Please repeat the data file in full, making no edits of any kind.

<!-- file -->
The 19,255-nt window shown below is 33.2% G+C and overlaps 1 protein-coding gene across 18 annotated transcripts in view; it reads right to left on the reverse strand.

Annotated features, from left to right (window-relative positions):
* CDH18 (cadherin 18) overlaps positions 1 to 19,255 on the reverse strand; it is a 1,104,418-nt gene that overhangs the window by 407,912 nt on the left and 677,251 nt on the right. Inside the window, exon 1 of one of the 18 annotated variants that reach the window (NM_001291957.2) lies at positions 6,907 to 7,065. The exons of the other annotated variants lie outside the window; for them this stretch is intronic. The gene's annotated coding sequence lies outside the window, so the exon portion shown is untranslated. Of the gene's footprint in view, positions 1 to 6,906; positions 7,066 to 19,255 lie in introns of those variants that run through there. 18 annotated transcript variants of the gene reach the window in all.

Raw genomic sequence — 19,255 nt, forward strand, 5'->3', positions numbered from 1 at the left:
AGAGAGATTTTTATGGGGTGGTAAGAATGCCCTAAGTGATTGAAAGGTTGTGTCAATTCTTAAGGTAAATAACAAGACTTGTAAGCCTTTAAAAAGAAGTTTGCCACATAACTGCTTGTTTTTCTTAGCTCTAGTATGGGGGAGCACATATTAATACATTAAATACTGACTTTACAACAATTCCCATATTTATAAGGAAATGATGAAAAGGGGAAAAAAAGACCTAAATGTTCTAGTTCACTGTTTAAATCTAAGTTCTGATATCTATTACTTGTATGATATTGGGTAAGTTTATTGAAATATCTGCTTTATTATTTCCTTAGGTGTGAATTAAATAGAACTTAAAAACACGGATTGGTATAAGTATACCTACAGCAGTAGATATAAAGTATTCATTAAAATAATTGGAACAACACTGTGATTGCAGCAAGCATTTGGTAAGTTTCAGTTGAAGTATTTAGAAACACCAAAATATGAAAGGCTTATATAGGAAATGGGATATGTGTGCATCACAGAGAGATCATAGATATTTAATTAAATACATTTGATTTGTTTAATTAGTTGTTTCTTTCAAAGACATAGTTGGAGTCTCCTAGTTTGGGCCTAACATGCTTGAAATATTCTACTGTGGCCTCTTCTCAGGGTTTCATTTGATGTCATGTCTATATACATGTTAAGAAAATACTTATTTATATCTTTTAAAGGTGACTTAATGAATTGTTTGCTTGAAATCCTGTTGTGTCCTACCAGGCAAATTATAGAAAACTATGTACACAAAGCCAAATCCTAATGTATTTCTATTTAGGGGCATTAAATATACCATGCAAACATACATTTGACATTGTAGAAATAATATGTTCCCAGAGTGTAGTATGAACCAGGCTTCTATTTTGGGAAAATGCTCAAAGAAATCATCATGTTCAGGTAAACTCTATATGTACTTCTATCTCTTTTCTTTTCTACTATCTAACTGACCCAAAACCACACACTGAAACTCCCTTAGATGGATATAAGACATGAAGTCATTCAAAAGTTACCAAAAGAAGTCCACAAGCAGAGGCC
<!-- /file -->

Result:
The 19,255-nt window shown below is 33.2% G+C and overlaps 1 protein-coding gene across 18 annotated transcripts in view; it reads right to left on the reverse strand.

Annotated features, from left to right (window-relative positions):
* CDH18 (cadherin 18) overlaps positions 1 to 19,255 on the reverse strand; it is a 1,104,418-nt gene that overhangs the window by 407,912 nt on the left and 677,251 nt on the right. Inside the window, exon 1 of one of the 18 annotated variants that reach the window (NM_001291957.2) lies at positions 6,907 to 7,065. The exons of the other annotated variants lie outside the window; for them this stretch is intronic. The gene's annotated coding sequence lies outside the window, so the exon portion shown is untranslated. Of the gene's footprint in view, positions 1 to 6,906; positions 7,066 to 19,255 lie in introns of those variants that run through there. 18 annotated transcript variants of the gene reach the window in all.

Raw genomic sequence — 19,255 nt, forward strand, 5'->3', positions numbered from 1 at the left:
AGAGAGATTTTTATGGGGTGGTAAGAATGCCCTAAGTGATTGAAAGGTTGTGTCAATTCTTAAGGTAAATAACAAGACTTGTAAGCCTTTAAAAAGAAGTTTGCCACATAACTGCTTGTTTTTCTTAGCTCTAGTATGGGGGAGCACATATTAATACATTAAATACTGACTTTACAACAATTCCCATATTTATAAGGAAATGATGAAAAGGGGAAAAAAAGACCTAAATGTTCTAGTTCACTGTTTAAATCTAAGTTCTGATATCTATTACTTGTATGATATTGGGTAAGTTTATTGAAATATCTGCTTTATTATTTCCTTAGGTGTGAATTAAATAGAACTTAAAAACACGGATTGGTATAAGTATACCTACAGCAGTAGATATAAAGTATTCATTAAAATAATTGGAACAACACTGTGATTGCAGCAAGCATTTGGTAAGTTTCAGTTGAAGTATTTAGAAACACCAAAATATGAAAGGCTTATATAGGAAATGGGATATGTGTGCATCACAGAGAGATCATAGATATTTAATTAAATACATTTGATTTGTTTAATTAGTTGTTTCTTTCAAAGACATAGTTGGAGTCTCCTAGTTTGGGCCTAACATGCTTGAAATATTCTACTGTGGCCTCTTCTCAGGGTTTCATTTGATGTCATGTCTATATACATGTTAAGAAAATACTTATTTATATCTTTTAAAGGTGACTTAATGAATTGTTTGCTTGAAATCCTGTTGTGTCCTACCAGGCAAATTATAGAAAACTATGTACACAAAGCCAAATCCTAATGTATTTCTATTTAGGGGCATTAAATATACCATGCAAACATACATTTGACATTGTAGAAATAATATGTTCCCAGAGTGTAGTATGAACCAGGCTTCTATTTTGGGAAAATGCTCAAAGAAATCATCATGTTCAGGTAAACTCTATATGTACTTCTATCTCTTTTCTTTTCTACTATCTAACTGACCCAAAACCACACACTGAAACTCCCTTAGATGGATATAAGACATGAAGTCATTCAAAAGTTACCAAAAGAAGTCCACAAGCAGAGGCC